(Note: to keep the explanation simple, most of this section is going to tell some lies, mainly by omitting a lot of history. Truthfulness will be fully restored in a following section.)
DocBook is a structural-level markup language. Specifically, it is a dialect of XML. A DocBook document is a hunk of XML that uses XML tags for structural markup.
In order for a document formatter to apply a stylesheet to your document and make it look good, it needs to know things about the overall structure of your document. For example, it needs to know that a book manuscript normally consists of front matter, a sequence of chapters, and back matter in order to physically format chapter headers properly. In order for it to know this sort of thing, you need to give it a Document Type Definition or DTD. The DTD tells your formatter what sorts of elements can be in the document structure, and in what orders they can appear.
What we mean by calling DocBook an `application' of XML is actually that DocBook is a DTD — a rather large DTD, with somewhere around 400 tags in it.
Lurking behind DocBook is a kind of program called a validating parser.When you format a DocBook document, the first step is to pass it through a validating parser (the front end of the DocBook formatter). This program checks your document against the DocBook DTD to make sure you aren't breaking any of the DTD's structural rules (otherwise the back end of the formatter, the part that applies your style sheet, might become quite confused).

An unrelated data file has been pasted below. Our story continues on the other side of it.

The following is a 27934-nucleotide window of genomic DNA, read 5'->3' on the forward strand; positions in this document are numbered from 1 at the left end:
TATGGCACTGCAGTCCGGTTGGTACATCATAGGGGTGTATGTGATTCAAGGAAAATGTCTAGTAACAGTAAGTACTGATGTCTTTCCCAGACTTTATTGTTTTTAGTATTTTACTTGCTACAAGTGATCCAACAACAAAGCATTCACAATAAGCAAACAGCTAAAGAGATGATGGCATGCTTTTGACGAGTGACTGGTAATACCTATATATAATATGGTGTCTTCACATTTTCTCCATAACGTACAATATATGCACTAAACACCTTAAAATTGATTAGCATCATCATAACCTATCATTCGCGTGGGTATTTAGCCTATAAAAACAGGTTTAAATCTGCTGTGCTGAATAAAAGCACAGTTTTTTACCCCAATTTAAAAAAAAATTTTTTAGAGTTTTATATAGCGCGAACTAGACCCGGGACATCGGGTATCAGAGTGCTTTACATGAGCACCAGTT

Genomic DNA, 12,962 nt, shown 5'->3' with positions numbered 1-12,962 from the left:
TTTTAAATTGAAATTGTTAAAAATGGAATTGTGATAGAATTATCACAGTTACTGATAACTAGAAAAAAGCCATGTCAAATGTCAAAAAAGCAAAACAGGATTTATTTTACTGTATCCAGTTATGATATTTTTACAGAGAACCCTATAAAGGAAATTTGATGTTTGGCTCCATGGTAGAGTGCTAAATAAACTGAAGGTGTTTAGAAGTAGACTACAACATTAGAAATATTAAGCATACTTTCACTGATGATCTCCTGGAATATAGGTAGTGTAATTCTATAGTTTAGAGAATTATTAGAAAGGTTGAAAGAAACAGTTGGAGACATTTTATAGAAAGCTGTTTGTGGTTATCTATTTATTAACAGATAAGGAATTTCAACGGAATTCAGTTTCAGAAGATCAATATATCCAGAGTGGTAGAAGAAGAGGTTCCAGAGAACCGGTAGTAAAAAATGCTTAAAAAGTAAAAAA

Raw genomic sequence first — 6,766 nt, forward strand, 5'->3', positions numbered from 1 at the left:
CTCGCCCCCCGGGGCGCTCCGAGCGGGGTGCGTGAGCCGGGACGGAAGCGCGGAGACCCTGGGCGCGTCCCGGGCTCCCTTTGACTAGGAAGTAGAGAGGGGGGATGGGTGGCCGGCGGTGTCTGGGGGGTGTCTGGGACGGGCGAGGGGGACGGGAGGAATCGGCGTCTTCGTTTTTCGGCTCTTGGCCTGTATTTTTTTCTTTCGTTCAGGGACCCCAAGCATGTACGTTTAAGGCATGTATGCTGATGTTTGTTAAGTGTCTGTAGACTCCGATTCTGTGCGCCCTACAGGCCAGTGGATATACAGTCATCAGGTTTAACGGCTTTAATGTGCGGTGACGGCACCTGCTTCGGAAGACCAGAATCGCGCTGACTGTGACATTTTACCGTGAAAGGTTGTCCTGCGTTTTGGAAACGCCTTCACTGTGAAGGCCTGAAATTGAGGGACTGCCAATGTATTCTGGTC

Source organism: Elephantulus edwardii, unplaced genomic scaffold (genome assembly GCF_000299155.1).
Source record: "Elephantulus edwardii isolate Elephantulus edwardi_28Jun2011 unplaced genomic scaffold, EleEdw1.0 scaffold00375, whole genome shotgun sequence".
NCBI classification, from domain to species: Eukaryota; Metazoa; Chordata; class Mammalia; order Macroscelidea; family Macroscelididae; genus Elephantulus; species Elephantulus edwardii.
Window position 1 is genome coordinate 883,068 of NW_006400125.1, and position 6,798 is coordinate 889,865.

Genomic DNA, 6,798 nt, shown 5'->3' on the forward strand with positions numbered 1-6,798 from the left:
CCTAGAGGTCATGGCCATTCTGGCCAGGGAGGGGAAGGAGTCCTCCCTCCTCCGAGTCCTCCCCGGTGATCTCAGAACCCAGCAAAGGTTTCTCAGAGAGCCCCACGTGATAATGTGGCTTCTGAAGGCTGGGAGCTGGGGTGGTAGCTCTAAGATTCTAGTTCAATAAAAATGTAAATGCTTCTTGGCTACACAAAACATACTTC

The validating parser will either bomb out, giving you error messages about places where the document structure is broken, or translate the document into a stream of formatting events which the parser back end combines with the information in your stylesheet to produce formatted output
Here is a diagram of the whole process:
The part of the diagram inside the dotted box is your formatting software, or toolchain. Besides the obvious and visible input to the formatter (the document source) you'll need to keep the two `hidden' inputs of the formatter (DTD and stylesheet) in mind to understand what follows.